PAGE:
What makes a Sour a sour?
Sour yeast strains.
Sour and wild are terms that are used interchangeably in the industry but there is a distinction.
Sour beers happen when acidifying bacteria (Brettanomyces, Lactobacillus, Pediococcus) in conjunction with wild or commercial yeast is introduced to the fermenting beer.
Wild is a term used to describe any beer that displays characteristics of funk and earthy. These characteristics are found in the Brettanomyces (Brett) yeast strains.
Sour/Wild beers can range from anything to a light, golden ale to a strong, dark stout.
Often these beers may get all three yeast strains to build a complexity of funky, sour characteristics.
Sour beer came from not having modern sanitation. The “sour” characteristics came from the warm weather which would acidify the bacteria and wild yeast.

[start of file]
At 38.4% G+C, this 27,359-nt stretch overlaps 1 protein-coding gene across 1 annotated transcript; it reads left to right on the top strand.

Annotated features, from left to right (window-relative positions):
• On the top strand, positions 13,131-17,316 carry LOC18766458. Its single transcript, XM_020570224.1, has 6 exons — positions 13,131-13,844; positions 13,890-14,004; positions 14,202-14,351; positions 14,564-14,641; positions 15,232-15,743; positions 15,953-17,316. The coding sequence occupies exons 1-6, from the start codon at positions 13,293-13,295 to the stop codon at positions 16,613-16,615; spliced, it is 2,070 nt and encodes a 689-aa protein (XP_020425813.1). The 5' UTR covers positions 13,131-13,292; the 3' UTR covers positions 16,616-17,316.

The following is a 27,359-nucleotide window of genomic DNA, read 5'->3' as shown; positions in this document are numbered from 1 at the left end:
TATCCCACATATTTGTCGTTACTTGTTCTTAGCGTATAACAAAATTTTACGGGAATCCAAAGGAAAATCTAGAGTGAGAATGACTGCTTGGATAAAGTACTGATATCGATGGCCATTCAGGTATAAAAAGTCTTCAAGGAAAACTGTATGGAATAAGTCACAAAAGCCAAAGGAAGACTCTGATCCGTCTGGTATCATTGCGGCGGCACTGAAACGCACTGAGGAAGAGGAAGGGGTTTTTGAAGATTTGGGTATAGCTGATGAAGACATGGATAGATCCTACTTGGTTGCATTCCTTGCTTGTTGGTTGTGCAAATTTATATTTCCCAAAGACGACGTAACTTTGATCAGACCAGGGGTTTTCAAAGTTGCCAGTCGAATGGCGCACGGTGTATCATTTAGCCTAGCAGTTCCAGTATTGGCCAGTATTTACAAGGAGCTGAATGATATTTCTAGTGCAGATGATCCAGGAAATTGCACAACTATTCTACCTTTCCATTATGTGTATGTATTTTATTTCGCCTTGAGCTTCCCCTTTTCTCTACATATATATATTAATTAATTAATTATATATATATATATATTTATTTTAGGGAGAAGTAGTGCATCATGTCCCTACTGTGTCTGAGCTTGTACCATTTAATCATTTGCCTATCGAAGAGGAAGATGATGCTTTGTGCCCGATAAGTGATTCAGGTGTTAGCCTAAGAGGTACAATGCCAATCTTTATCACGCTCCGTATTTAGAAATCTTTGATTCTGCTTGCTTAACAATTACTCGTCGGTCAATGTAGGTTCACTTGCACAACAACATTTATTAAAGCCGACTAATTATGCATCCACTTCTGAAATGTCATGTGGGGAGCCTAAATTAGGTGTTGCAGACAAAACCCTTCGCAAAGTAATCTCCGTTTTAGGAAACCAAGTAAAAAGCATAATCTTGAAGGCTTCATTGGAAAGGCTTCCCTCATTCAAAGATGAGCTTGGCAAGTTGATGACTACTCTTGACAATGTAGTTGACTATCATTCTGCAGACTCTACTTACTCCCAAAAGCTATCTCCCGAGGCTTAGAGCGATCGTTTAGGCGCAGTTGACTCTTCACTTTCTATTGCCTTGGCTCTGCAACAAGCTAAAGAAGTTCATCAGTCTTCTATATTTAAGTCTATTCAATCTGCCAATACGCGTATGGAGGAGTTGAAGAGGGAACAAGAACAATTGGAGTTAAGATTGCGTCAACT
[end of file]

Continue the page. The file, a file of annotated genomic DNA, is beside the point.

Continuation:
Originally, these sour characteristics were considered a flavor fault.
‘Old World’ styles were often produced by aging the beer in wooden barrels. This is to control the acidity levels (sour) and produce an agreeable flavor.
Classic Old World Styles include German Berliner Weisse, Belgian Oud Bruin, Flanders Red, and Lambics.
New World styles are beers have no style guidelines, an anything-goes-approach, they are pushing the boundaries, blended, and many are aged in wine or bourbon barrels.
Varieties of Sours:
American Wild Ale
Flanders Red Ale
Sour fruit beers can cut through the richness of braised meats.
Stinky cheeses work best with Brettanomyces beers.
Dark Sours paired with brie and fig jam can play off the dark malts and dried fruit components if present.
Flanders Red Ale plays down the intensity of pickled herring.
Fruit Lambics work well with creamy or chocolate desserts.
Gueuze is a classic match with Belgian mussels.
Berliner Weisse pairs naturally with a lemony white fish.